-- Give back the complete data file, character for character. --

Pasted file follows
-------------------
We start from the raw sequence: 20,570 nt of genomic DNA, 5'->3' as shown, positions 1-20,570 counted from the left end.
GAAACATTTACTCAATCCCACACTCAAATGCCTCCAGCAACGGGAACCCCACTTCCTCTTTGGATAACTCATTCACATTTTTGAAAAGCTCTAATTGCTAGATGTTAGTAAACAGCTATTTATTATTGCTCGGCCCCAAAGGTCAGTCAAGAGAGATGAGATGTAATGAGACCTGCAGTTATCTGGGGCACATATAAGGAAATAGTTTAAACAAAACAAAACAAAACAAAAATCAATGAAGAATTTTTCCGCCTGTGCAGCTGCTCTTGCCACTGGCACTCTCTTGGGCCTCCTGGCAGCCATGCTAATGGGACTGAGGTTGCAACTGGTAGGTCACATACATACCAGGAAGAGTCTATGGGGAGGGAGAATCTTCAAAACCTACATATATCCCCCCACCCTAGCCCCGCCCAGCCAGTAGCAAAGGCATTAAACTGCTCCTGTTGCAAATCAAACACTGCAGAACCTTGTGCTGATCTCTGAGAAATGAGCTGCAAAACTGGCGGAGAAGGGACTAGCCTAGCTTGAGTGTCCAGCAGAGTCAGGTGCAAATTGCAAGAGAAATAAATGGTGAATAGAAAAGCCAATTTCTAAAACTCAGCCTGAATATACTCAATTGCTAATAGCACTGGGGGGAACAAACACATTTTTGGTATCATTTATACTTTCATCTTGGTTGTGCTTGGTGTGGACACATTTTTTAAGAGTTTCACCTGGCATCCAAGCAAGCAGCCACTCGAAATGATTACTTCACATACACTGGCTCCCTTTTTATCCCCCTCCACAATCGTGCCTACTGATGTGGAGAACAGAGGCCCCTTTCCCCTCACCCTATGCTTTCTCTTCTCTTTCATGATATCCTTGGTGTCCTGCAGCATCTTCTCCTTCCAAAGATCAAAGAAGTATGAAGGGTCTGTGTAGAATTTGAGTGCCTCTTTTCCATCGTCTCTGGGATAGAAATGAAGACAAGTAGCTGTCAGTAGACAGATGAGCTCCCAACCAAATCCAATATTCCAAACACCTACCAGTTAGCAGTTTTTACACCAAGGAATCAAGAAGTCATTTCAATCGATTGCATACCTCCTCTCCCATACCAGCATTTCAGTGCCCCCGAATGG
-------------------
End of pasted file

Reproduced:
We start from the raw sequence: 20,570 nt of genomic DNA, 5'->3' as shown, positions 1-20,570 counted from the left end.
GAAACATTTACTCAATCCCACACTCAAATGCCTCCAGCAACGGGAACCCCACTTCCTCTTTGGATAACTCATTCACATTTTTGAAAAGCTCTAATTGCTAGATGTTAGTAAACAGCTATTTATTATTGCTCGGCCCCAAAGGTCAGTCAAGAGAGATGAGATGTAATGAGACCTGCAGTTATCTGGGGCACATATAAGGAAATAGTTTAAACAAAACAAAACAAAACAAAAATCAATGAAGAATTTTTCCGCCTGTGCAGCTGCTCTTGCCACTGGCACTCTCTTGGGCCTCCTGGCAGCCATGCTAATGGGACTGAGGTTGCAACTGGTAGGTCACATACATACCAGGAAGAGTCTATGGGGAGGGAGAATCTTCAAAACCTACATATATCCCCCCACCCTAGCCCCGCCCAGCCAGTAGCAAAGGCATTAAACTGCTCCTGTTGCAAATCAAACACTGCAGAACCTTGTGCTGATCTCTGAGAAATGAGCTGCAAAACTGGCGGAGAAGGGACTAGCCTAGCTTGAGTGTCCAGCAGAGTCAGGTGCAAATTGCAAGAGAAATAAATGGTGAATAGAAAAGCCAATTTCTAAAACTCAGCCTGAATATACTCAATTGCTAATAGCACTGGGGGGAACAAACACATTTTTGGTATCATTTATACTTTCATCTTGGTTGTGCTTGGTGTGGACACATTTTTTAAGAGTTTCACCTGGCATCCAAGCAAGCAGCCACTCGAAATGATTACTTCACATACACTGGCTCCCTTTTTATCCCCCTCCACAATCGTGCCTACTGATGTGGAGAACAGAGGCCCCTTTCCCCTCACCCTATGCTTTCTCTTCTCTTTCATGATATCCTTGGTGTCCTGCAGCATCTTCTCCTTCCAAAGATCAAAGAAGTATGAAGGGTCTGTGTAGAATTTGAGTGCCTCTTTTCCATCGTCTCTGGGATAGAAATGAAGACAAGTAGCTGTCAGTAGACAGATGAGCTCCCAACCAAATCCAATATTCCAAACACCTACCAGTTAGCAGTTTTTACACCAAGGAATCAAGAAGTCATTTCAATCGATTGCATACCTCCTCTCCCATACCAGCATTTCAGTGCCCCCGAATGG